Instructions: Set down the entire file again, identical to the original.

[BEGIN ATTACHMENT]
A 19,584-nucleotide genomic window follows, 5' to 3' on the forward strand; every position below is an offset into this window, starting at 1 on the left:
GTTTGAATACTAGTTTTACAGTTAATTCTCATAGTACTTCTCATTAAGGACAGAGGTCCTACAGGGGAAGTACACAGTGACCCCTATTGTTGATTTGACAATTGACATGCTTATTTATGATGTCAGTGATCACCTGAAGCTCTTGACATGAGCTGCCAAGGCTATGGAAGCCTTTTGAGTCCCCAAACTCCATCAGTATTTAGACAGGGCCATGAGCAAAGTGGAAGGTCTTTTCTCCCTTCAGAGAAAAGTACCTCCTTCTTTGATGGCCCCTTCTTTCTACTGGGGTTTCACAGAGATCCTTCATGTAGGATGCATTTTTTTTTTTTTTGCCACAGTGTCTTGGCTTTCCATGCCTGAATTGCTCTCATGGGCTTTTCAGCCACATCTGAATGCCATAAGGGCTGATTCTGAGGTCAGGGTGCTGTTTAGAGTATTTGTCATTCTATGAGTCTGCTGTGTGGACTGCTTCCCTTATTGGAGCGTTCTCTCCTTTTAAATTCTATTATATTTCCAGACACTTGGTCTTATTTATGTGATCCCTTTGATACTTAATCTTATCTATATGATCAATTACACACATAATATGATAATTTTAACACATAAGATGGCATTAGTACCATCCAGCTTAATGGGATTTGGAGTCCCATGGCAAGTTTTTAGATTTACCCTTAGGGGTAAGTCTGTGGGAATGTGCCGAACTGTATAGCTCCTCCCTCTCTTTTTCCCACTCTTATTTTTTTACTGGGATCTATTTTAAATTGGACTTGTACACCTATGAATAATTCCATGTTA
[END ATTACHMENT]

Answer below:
A 19,584-nucleotide genomic window follows, 5' to 3' on the forward strand; every position below is an offset into this window, starting at 1 on the left:
GTTTGAATACTAGTTTTACAGTTAATTCTCATAGTACTTCTCATTAAGGACAGAGGTCCTACAGGGGAAGTACACAGTGACCCCTATTGTTGATTTGACAATTGACATGCTTATTTATGATGTCAGTGATCACCTGAAGCTCTTGACATGAGCTGCCAAGGCTATGGAAGCCTTTTGAGTCCCCAAACTCCATCAGTATTTAGACAGGGCCATGAGCAAAGTGGAAGGTCTTTTCTCCCTTCAGAGAAAAGTACCTCCTTCTTTGATGGCCCCTTCTTTCTACTGGGGTTTCACAGAGATCCTTCATGTAGGATGCATTTTTTTTTTTTTTGCCACAGTGTCTTGGCTTTCCATGCCTGAATTGCTCTCATGGGCTTTTCAGCCACATCTGAATGCCATAAGGGCTGATTCTGAGGTCAGGGTGCTGTTTAGAGTATTTGTCATTCTATGAGTCTGCTGTGTGGACTGCTTCCCTTATTGGAGCGTTCTCTCCTTTTAAATTCTATTATATTTCCAGACACTTGGTCTTATTTATGTGATCCCTTTGATACTTAATCTTATCTATATGATCAATTACACACATAATATGATAATTTTAACACATAAGATGGCATTAGTACCATCCAGCTTAATGGGATTTGGAGTCCCATGGCAAGTTTTTAGATTTACCCTTAGGGGTAAGTCTGTGGGAATGTGCCGAACTGTATAGCTCCTCCCTCTCTTTTTCCCACTCTTATTTTTTTACTGGGATCTATTTTAAATTGGACTTGTACACCTATGAATAATTCCATGTTA